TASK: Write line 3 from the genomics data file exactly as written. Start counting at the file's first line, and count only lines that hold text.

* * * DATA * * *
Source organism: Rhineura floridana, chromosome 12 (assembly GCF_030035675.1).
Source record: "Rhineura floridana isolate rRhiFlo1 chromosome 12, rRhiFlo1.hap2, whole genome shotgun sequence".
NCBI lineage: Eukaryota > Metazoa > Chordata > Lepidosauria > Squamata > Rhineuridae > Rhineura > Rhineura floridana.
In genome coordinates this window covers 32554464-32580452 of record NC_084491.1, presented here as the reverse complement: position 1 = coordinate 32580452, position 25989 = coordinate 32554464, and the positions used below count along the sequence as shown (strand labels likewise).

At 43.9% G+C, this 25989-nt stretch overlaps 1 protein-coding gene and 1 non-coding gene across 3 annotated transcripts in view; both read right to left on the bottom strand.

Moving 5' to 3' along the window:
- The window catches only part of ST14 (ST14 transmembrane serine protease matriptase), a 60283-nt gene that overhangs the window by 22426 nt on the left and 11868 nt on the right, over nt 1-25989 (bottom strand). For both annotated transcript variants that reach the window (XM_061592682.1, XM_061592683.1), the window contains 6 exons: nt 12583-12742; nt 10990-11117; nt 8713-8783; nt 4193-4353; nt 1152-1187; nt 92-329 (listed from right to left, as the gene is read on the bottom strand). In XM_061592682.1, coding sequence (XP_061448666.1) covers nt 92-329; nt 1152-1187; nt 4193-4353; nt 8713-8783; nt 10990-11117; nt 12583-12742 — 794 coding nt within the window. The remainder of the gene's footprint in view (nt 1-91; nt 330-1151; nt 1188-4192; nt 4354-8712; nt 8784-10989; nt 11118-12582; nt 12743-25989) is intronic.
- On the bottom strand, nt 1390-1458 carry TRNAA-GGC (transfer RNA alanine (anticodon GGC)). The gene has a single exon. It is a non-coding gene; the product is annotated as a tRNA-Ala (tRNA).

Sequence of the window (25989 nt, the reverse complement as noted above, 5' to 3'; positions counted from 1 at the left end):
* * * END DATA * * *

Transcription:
NCBI lineage: Eukaryota > Metazoa > Chordata > Lepidosauria > Squamata > Rhineuridae > Rhineura > Rhineura floridana.